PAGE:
EU to ban most Russian oil imports
European Union leaders agreed Monday to block most Russian oil imports due to the invasion of Ukraine.
Why it matters: "This immediately covers more than 2/3 of oil imports from Russia, cutting a huge source of financing for its war machine," European Council president Charles Michel tweeted. "Maximum pressure on Russia to end the war," he added.
- The 27 EU member countries' agreement "will effectively cut around 90% of oil imports from Russia to the EU by the end of the year," noted European Commission President Ursula von der Leyen in a tweet Monday.
Yes, but: There is an exemption for oil transfers by pipelines after the EU saw some resistance to the proposed oil embargo from landlocked countries, notably from Hungary.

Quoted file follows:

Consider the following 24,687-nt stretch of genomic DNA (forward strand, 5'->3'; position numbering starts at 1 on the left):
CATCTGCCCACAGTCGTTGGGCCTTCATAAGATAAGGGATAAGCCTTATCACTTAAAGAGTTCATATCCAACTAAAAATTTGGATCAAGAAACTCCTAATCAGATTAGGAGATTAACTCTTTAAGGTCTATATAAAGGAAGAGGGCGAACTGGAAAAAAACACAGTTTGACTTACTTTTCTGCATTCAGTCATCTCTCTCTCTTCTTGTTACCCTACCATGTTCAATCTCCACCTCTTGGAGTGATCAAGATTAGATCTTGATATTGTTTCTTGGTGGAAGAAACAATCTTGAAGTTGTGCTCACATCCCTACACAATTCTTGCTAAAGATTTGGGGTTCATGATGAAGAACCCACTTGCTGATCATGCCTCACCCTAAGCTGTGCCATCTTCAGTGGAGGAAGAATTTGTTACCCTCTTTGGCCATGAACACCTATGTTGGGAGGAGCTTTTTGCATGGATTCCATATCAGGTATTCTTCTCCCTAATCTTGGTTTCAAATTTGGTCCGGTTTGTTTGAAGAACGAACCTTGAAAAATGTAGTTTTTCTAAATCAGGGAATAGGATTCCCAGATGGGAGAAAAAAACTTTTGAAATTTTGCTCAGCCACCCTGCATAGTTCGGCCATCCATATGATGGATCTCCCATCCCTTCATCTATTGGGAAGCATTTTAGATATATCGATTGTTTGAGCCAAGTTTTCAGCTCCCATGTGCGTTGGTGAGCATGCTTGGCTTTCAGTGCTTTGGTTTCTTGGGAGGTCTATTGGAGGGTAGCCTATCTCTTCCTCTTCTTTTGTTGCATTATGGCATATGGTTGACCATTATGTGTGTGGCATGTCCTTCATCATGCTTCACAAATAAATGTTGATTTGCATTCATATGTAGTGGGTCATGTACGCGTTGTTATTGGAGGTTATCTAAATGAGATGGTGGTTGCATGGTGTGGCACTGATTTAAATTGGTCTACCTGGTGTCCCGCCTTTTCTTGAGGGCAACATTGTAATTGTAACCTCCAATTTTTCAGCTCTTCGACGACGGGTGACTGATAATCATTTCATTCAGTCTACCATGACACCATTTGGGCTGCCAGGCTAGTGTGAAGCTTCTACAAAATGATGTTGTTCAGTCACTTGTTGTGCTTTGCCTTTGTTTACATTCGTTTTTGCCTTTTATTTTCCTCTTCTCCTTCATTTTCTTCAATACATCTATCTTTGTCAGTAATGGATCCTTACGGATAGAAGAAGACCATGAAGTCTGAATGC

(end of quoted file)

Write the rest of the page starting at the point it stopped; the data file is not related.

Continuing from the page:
Context: Hungary's Prime Minister Viktor Orbán, a close ally of Russian President Vladimir Putin, had said a fast phasing out of Russia's oil would be like dropping "a nuclear bomb on the Hungarian economy," per the Washington Post.
The big picture: The agreement is part of a fresh sanctions package that disconnects Sberbank, Russia's largest bank, from the SWIFT international banking payment system, bans three more Russian state-owned broadcasters and targets more individuals that the EU says were "responsible for war crimes" in Ukraine, according to Michel.
Editor's note: This article has been updated with more details on the sanctions package.